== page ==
1. It seems, from what I have read in the comments, that no level of government (municipal, district, provincial) supports a new, single-site, centrally-located hospital in a ” green field”. I am told that, “to pretend that this option is still on the table is not productive”.
    2. It seems that there is no appetite on the part of government to change the funding formula for our benefit in this region.
    3. It seems that it is not sustainable to have two, equal acute-care hospitals, one in each town, (judging from what has been happening in the recent past)
    4. So, it seems that the one option left is to have one acute-care hospital (Site A) in one town and one non-acute-care health facility (Site B) in the other town.
    If this is correct, then it seems to me that the logical location for the acute-care hospital is Huntsville, which is geographically central to the region being served and already has sufficient land.

  5. Julie de Forest on

    There are too many seniors in both locations and we need both. I know how often I have to use it and we have excellent care. Politicians should mind their own business. They like to change things and give themselves a raise, they must not have too much to you. We are willing to pay more taxes in order to have health care nothing is free.

  6. Thank You Hugh! A voice of reason!!
    Pretty much everything I wanted to say has been pretty much said already! Except the simplest thing of all! Has ANYONE timed the distance patients must travel to reach the closest hospital? So I thought I would just do a little mapquest journey…during light traffic close to midnight.
    Burk’s Falls to Huntsville = 30 minutes
    Burk’s Falls to Bracebridge = 48 minutes
    Huntsville to Bracebridge = 29 minutes
    Bracebridge to Orillia = 37 minutes
    Orillia to Barrie = 28 minutes
    Interesting to note that Residents of Burk’s Falls would be travelling 11 minutes longer to reach Bracebridge than Residents from Bracebridge would need to travel to Orillia. Orillia is rapidly growing and it does not take rocket science to see that they need a new hospital. It will likely be a large state of the art hospital providing Health Care for a catchment area that technically could include Bracebridge since travel time is only 37 minutes. 11 minutes less than Burk’s Falls residents would have to travel to Bracebridge. In fact Bracebridge has great options if their Hospital should close and require medical care. 37 minutes to Orillia. 29 minutes to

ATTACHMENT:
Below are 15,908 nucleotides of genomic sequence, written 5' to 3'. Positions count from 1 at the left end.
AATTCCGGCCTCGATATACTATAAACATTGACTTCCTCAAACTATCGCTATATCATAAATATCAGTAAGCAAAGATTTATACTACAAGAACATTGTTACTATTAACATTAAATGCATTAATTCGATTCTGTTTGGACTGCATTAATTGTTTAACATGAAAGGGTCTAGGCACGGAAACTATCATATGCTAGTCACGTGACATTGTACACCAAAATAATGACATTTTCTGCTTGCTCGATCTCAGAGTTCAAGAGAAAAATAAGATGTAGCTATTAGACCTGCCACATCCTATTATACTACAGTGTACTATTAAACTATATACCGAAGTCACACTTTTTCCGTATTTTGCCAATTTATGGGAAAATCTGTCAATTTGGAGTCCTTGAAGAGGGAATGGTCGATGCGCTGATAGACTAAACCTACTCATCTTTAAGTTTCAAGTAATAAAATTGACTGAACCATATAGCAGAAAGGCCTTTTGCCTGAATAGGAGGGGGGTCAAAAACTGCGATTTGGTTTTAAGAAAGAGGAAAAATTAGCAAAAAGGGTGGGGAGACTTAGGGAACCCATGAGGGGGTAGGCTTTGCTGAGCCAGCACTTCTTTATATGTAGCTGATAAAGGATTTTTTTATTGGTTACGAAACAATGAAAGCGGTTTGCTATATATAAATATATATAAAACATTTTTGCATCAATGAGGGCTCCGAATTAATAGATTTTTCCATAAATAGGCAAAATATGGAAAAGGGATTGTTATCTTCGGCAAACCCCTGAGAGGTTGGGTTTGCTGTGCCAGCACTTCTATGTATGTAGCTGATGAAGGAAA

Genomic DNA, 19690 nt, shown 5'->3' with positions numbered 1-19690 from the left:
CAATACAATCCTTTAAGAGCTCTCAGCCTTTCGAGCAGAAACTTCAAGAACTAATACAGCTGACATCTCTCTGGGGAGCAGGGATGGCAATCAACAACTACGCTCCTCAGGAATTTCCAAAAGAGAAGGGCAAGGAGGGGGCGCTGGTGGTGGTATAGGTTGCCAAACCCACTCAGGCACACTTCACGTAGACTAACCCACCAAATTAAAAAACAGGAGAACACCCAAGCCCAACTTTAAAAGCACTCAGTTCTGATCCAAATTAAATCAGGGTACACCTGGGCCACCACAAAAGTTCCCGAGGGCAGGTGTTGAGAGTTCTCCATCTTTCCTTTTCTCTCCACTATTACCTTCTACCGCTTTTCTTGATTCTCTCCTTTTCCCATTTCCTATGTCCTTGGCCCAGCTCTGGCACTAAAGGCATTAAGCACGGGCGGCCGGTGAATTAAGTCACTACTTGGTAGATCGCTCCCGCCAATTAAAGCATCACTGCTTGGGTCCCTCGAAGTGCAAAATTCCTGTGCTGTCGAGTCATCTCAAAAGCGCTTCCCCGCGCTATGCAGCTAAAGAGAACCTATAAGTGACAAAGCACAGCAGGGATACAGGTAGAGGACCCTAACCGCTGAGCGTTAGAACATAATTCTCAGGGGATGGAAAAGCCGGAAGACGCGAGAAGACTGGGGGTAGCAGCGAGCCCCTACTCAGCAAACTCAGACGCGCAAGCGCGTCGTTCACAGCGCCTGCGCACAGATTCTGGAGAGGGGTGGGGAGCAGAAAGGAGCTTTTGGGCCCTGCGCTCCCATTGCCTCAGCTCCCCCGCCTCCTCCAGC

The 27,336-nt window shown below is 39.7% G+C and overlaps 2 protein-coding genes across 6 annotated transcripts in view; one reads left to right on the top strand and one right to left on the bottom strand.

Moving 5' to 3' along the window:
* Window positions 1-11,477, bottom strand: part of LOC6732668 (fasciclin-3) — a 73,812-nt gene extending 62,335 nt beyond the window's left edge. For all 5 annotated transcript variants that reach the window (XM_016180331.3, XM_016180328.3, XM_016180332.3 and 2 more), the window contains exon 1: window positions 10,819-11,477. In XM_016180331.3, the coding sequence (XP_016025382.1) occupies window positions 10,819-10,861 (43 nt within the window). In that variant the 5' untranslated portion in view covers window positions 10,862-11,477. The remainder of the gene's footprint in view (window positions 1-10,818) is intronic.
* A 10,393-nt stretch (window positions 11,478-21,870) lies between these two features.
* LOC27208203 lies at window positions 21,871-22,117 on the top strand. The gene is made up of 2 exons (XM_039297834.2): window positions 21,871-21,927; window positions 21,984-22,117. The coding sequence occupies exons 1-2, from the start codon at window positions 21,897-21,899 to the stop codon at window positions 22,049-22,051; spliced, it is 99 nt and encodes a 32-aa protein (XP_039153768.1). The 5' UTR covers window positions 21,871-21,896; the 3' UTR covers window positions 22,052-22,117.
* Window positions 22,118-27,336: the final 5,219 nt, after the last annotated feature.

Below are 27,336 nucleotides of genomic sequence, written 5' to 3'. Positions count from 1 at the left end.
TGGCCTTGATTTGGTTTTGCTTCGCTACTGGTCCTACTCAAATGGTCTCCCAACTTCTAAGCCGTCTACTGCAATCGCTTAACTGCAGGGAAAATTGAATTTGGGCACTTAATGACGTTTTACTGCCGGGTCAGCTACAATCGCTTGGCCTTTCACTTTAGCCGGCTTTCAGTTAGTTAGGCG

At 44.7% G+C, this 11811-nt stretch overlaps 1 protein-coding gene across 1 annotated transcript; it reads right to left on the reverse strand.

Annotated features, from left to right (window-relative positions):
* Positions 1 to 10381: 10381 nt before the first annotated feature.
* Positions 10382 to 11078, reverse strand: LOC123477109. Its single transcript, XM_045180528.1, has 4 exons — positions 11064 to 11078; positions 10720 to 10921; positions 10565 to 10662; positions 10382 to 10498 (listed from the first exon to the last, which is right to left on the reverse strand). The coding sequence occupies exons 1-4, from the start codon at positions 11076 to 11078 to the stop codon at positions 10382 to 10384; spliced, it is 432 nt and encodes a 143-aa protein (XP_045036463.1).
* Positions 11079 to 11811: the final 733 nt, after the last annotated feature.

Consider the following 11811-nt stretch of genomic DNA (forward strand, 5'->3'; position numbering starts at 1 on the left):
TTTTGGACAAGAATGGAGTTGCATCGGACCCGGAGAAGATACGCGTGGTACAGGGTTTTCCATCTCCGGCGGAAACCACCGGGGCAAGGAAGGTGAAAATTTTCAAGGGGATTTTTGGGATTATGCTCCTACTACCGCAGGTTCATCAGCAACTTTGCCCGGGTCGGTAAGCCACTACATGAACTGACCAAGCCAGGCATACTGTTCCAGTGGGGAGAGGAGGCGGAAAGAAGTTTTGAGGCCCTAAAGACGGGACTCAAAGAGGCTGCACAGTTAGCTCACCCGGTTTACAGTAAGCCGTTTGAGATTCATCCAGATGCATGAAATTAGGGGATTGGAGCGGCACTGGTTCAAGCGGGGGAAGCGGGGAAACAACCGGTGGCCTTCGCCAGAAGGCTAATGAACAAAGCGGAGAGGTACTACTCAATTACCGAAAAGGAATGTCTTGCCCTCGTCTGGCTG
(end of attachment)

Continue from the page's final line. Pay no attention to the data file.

Huntsville. Burk’s Falls resident travel time is actually a minute longer now then what Bracebridge would have to travel to Huntsville. Of course we haven’t included the catchment areas therefore travel time will vary. Therefore logistically *if* a new super hospital is built it should be in Huntsville not Port Sydney and not Bracebridge. Huntsville’s catchment area is large and spread out and of course it isn’t all as simple as doing a mapquest journey. HOWEVER it is food for thought. Whether be it the ridiculous idea of Site A/Site B Health care campuses or whether it be a super hospital. Precious minutes can be a matter of life or death. And the nature of the beast is that accidents, injury, illness have no boundaries and do not have a schedule. Every single day patients arrive at our hospitals.
    We are talking about human beings that can be detrimentally affected by decisions that a Hospital Board will make on behalf of a community.
    Anyone north of Huntsville should not end up being collateral damage because they have suddenly lost accessible health care in a timely manner. It’s time to focus on keeping both Huntsville and Bracebridge Hospitals intact and truly there really should be no other option!

    • I agree! And I did consider this. However I posted mapquest results only. I intentionally stayed away from my iphone GPS results as well as personal drive time and the fact the “math” did not “add up”.
      I am also personally aware of Huntsville’s catchment area. And aware that Burks Falls is in Huntsville’s catchment and not North Bay’s. I am not sure how mapquest gets their results, I would assume it is via satellite and speed limits which would vary and affect time as does traffic and how many lanes for the Highway, intersection allowances etc. The results as to how long it will take vary with heavy traffic. I quoted mapquest feedback during “light” traffic. Therefore it is not as simple as adding up the math. The same as driving 3 blocks in downtown toronto can take 5 minutes or 45 minutes.